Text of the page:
The industry should easily be able to withstand such losses, Morgan Stanley’s analysts say, but with earnings impacted and some excess capital now expected to be eroded, the pressure to raise rates is going to increase. As a result the analysts see a heightened chance of price rises at upcoming renewals.

Given where the losses from recent events are falling, there is an expectation among our market sources that retrocession pricing could be the first to turn, as some retro specialists are expected to take fairly hefty losses.

That will also impact alternative reinsurance capital, particularly some of the reinsurer owned retro sidecar vehicles, or the big collateralized vehicles also reinsurer owned.

These tend to be higher risk than many ILS manager funds, even those focused on private ILS, although many of these ILS managers could experience negative returns in both August and September due to recent events.

So retro could be the first area to turn and of course retro capacity can often be more focused on the aggregation of losses across the globe or very specific in terms of location of a peak peril, so rises there could be broader as a result of the typical product configurations.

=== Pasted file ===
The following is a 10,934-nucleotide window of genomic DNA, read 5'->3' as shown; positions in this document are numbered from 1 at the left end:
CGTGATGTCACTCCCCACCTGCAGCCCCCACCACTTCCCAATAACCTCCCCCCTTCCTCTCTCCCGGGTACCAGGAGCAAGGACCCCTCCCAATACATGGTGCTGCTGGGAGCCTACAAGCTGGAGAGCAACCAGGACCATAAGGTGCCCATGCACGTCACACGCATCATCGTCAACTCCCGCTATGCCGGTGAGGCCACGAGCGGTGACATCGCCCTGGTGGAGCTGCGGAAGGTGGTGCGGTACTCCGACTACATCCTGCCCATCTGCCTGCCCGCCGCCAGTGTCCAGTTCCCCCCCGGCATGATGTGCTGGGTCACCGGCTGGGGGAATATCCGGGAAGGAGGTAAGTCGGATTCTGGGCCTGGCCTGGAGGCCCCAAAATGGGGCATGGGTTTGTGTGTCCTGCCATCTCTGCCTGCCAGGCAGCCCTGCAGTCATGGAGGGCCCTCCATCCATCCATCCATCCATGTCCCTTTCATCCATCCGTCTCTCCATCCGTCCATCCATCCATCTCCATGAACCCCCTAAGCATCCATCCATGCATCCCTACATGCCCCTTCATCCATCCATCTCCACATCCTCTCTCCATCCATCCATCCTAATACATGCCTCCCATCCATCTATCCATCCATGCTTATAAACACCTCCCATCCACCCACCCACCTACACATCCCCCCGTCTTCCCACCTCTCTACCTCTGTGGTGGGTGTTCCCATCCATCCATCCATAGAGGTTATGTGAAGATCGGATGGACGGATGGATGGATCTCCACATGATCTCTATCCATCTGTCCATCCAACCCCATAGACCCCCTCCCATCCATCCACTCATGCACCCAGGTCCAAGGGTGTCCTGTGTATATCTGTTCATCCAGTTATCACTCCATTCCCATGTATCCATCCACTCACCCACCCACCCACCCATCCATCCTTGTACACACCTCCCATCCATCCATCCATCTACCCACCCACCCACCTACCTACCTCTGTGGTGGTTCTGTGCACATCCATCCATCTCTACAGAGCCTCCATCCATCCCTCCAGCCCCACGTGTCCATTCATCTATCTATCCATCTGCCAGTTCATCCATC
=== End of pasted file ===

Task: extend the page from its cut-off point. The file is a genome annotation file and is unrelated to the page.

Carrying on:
Reinsurance companies would likely experience an increase in the costs of their retrocession, much of which may have been eroded, so there will be a supply and demand factor to this as well. Demand for replenishing retro could be high. Would that result in new capital inflows and could that dampen price rises as a result though?

Reinsurance rate rises are more likely to be regionally focused, across the areas where the events have hit and losses have been felt.

There will be a significant hit to private ILS and collateralized reinsurance arrangements as well, so ILS funds will find capital locked up and may need to mobilise new capacity, both to replace trapped collateral and to take advantage of opportunities.

New capital inflows do have the potential to dampen rate rises across the industry though and the speed of capital reload for ILS players could be crucial here.

With reinsurers facing loss development across now five events, including the two Mexico quakes, there is going to be a risk that some companies are so tied up in responding to the losses that they are unable to respond to new coverage demand as rapidly.

ILS managers that can quickly mobilise new capital and respond to demand could find they are able to grow their portfolio on the back of recent losses, making themselves a more important reinsurance partner in the process.

Whether any rate rises that flow through are long-lived remains to be seen. We’d tend to expect that any bump in prices is more likely to be a one-or-two renewal feature of the market, after which slow and steady softening may return.